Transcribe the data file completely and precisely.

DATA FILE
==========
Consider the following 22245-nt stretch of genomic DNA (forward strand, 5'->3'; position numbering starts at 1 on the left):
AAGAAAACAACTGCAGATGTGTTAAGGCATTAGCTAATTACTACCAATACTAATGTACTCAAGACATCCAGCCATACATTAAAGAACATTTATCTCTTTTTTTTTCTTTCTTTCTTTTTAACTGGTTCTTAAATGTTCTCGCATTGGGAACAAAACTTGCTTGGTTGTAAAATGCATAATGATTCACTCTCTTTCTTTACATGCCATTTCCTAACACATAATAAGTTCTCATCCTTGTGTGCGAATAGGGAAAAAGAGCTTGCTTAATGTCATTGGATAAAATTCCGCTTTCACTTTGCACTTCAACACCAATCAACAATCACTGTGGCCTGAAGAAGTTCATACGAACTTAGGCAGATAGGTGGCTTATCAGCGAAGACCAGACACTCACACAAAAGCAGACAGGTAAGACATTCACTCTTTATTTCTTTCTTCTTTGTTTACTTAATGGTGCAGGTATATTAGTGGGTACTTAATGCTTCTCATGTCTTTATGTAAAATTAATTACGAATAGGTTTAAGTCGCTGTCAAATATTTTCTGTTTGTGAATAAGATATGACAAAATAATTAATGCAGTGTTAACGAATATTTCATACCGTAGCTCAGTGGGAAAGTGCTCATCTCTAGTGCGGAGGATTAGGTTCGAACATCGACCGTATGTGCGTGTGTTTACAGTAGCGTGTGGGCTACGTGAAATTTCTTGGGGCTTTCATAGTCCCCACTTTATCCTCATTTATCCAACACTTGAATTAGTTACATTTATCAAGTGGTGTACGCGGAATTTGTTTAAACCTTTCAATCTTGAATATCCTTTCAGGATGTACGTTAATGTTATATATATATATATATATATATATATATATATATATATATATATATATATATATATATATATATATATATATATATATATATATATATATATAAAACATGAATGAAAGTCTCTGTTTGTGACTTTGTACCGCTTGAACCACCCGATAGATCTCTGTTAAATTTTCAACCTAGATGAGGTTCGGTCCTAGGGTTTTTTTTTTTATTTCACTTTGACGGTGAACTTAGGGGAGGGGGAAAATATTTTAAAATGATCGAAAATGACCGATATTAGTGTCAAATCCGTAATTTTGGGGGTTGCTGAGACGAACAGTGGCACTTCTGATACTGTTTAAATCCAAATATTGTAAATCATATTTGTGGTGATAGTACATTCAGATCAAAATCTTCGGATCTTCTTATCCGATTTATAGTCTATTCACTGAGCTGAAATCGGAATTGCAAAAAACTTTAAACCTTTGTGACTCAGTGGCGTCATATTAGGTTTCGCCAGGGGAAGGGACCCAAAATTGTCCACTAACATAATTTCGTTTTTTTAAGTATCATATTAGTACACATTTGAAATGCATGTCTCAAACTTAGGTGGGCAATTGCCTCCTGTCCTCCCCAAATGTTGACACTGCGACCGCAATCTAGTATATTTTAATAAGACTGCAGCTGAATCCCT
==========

Consider the following 22245-nt stretch of genomic DNA (forward strand, 5'->3'; position numbering starts at 1 on the left):
AAGAAAACAACTGCAGATGTGTTAAGGCATTAGCTAATTACTACCAATACTAATGTACTCAAGACATCCAGCCATACATTAAAGAACATTTATCTCTTTTTTTTTCTTTCTTTCTTTTTAACTGGTTCTTAAATGTTCTCGCATTGGGAACAAAACTTGCTTGGTTGTAAAATGCATAATGATTCACTCTCTTTCTTTACATGCCATTTCCTAACACATAATAAGTTCTCATCCTTGTGTGCGAATAGGGAAAAAGAGCTTGCTTAATGTCATTGGATAAAATTCCGCTTTCACTTTGCACTTCAACACCAATCAACAATCACTGTGGCCTGAAGAAGTTCATACGAACTTAGGCAGATAGGTGGCTTATCAGCGAAGACCAGACACTCACACAAAAGCAGACAGGTAAGACATTCACTCTTTATTTCTTTCTTCTTTGTTTACTTAATGGTGCAGGTATATTAGTGGGTACTTAATGCTTCTCATGTCTTTATGTAAAATTAATTACGAATAGGTTTAAGTCGCTGTCAAATATTTTCTGTTTGTGAATAAGATATGACAAAATAATTAATGCAGTGTTAACGAATATTTCATACCGTAGCTCAGTGGGAAAGTGCTCATCTCTAGTGCGGAGGATTAGGTTCGAACATCGACCGTATGTGCGTGTGTTTACAGTAGCGTGTGGGCTACGTGAAATTTCTTGGGGCTTTCATAGTCCCCACTTTATCCTCATTTATCCAACACTTGAATTAGTTACATTTATCAAGTGGTGTACGCGGAATTTGTTTAAACCTTTCAATCTTGAATATCCTTTCAGGATGTACGTTAATGTTATATATATATATATATATATATATATATATATATATATATATATATATATATATATATATATATATATATATATATATATATATATATATATAAAACATGAATGAAAGTCTCTGTTTGTGACTTTGTACCGCTTGAACCACCCGATAGATCTCTGTTAAATTTTCAACCTAGATGAGGTTCGGTCCTAGGGTTTTTTTTTTTATTTCACTTTGACGGTGAACTTAGGGGAGGGGGAAAATATTTTAAAATGATCGAAAATGACCGATATTAGTGTCAAATCCGTAATTTTGGGGGTTGCTGAGACGAACAGTGGCACTTCTGATACTGTTTAAATCCAAATATTGTAAATCATATTTGTGGTGATAGTACATTCAGATCAAAATCTTCGGATCTTCTTATCCGATTTATAGTCTATTCACTGAGCTGAAATCGGAATTGCAAAAAACTTTAAACCTTTGTGACTCAGTGGCGTCATATTAGGTTTCGCCAGGGGAAGGGACCCAAAATTGTCCACTAACATAATTTCGTTTTTTTAAGTATCATATTAGTACACATTTGAAATGCATGTCTCAAACTTAGGTGGGCAATTGCCTCCTGTCCTCCCCAAATGTTGACACTGCGACCGCAATCTAGTATATTTTAATAAGACTGCAGCTGAATCCCT